Prized for its hardness, stability, and variety of colors and grain patterns, hardwoods are the material of choice for many applications including joinery, high-end furniture, outdoor paneling, decks, and flooring.
Some of the most popular hardwoods include ash, birch, cherry, mahogany, maple, oak, poplar, teak, and walnut. In addition to the decorative quality of the grain, look for boards that will be as stable as possible during changes in humidity.
The team at Forest Plywood has put together a short guide of what to look out for, and what to avoid, when shopping for hardwood.
Still unsure whether hardwood or softwood is best for your project? Our blog post breaks down the advantages of Hardwood Versus Softwood.
Hardness Of Hardwood Lumber
Hardwoods are significantly more dense than common softwood lumber such as pine and fir. In order to withstand everyday use, most high-end furniture and wood flooring is made of harder wood species.
The lumber industry uses the “Janka hardness test” to test and rate common woods for hardness. The test measures the force required to embed a steel ball halfway into a sample of wood. A higher number on the scale indicates a harder and more durable wood.
Because hardwood is denser, it has the advantage of taking stain better than more porous softwood.
Hardwood Lumber Cuts
During the milling process, lumber can be Flat Sawn, Rift Sawn, or Quarter Sawn.
Flat Sawn – Least Stable
This is the most common, but least stable, cut. The milling process involves simply slicing horizontal layers along the length of the log. Although it is the most affordable option, this type of wood may have problems with twist, cupping, and bowing over time.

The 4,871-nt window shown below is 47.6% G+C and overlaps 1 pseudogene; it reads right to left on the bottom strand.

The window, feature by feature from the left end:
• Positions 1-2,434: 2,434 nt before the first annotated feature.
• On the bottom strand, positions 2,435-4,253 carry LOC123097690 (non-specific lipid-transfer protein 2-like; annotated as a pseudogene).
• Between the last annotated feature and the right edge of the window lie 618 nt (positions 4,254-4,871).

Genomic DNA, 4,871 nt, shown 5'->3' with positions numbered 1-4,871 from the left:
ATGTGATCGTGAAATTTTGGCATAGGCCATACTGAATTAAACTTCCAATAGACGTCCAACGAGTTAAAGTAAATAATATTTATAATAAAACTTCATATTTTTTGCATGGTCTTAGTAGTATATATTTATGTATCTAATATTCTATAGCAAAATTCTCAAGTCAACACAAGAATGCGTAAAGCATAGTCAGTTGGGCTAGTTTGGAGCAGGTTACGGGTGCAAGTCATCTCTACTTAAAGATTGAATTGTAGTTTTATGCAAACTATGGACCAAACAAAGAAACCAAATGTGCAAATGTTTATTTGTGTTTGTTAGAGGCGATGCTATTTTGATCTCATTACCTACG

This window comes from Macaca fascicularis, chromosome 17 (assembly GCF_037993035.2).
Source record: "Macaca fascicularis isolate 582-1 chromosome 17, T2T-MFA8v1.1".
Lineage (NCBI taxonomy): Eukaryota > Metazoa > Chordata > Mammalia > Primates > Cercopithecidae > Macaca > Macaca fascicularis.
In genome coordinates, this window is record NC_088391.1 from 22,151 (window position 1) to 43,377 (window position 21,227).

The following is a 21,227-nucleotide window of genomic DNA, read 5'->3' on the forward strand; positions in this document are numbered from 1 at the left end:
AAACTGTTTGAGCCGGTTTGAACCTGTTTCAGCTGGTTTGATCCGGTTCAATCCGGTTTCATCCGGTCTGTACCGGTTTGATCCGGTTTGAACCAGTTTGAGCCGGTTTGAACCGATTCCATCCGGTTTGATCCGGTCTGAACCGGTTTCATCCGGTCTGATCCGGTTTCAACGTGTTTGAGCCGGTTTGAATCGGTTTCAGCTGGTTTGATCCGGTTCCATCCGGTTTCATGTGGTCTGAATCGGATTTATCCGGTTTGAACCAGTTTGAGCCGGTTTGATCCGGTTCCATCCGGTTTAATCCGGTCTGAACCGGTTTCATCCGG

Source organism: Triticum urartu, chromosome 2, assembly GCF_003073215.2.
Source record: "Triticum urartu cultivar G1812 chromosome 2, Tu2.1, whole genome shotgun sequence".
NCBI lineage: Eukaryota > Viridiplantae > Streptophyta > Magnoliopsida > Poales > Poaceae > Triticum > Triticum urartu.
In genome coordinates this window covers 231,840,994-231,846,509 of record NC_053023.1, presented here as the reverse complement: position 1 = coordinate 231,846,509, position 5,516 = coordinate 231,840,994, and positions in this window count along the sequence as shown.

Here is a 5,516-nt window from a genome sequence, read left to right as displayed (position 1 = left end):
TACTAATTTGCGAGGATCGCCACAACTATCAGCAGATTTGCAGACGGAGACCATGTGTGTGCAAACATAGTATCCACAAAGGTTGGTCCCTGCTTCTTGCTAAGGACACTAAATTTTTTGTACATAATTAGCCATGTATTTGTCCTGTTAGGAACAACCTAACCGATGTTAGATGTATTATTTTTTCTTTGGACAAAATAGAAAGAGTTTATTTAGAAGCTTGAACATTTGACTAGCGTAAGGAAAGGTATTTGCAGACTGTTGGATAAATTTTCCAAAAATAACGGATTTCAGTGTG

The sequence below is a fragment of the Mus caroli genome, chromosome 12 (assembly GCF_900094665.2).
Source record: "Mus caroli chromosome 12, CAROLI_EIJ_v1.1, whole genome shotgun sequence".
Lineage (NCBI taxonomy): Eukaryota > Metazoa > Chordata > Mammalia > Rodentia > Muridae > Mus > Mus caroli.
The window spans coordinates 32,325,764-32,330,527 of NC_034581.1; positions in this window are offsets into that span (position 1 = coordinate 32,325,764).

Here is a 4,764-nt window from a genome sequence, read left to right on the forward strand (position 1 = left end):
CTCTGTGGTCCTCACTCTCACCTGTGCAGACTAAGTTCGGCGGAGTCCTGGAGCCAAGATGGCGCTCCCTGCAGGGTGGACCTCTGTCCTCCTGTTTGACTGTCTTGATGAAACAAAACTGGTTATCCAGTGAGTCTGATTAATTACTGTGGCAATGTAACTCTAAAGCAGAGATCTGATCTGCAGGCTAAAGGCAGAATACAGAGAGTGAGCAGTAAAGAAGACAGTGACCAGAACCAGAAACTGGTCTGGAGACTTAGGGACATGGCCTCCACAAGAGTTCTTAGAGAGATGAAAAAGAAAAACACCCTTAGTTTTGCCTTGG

Instead of an even grain, flat sawn wood has an irregular, wavy pattern.
Rift Sawn – More Stable
Rift Sawn hardwood is more stable than Flat Sawn hardwood and has an end grain that is slanted between 30 to 60 degrees.
Quarter Sawn – Very Stable
Quarter sawn planks have a fairly straight grain. Quarter Sawn lumber has a fairly straight 60 to 90-degree vertical grain, with an end grain that runs up and down. Quarter sawn lumber may have ray flecks that add an interesting pattern in many species of hardwood lumber including maple, oak, sycamore, and beech.
However, because it’s not possible to use all the wood in a cut of timber with this method, these planks are generally more expensive.
Tip for the budget-conscious: Quarter Sawn and Rift Sawn lumber can be found on the edges of a flat sewn plank. It can be cut off, and the less stable center portion used for firewood or other purposes.
Knots can cause problems for woodworkers and sometimes fall out during handling or machining. Although there are methods for locking in loose knots, in most cases it’s best to avoid them.
When lumber isn’t sealed, dried, and stored properly, it’s prone to twisting, bowing, and cupping over time. To ensure the lumber you buy is high quality, your best bet is to purchase it from a reputable specialty lumber store.
At Forest Plywood, our lumber inventory covers a broad range of materials in both domestic and imported species, including high-end hardwood lumber ideal for finish work. Whether you’re a professional contractor or planning a DIY woodworking project, our experienced team is here to answer your questions.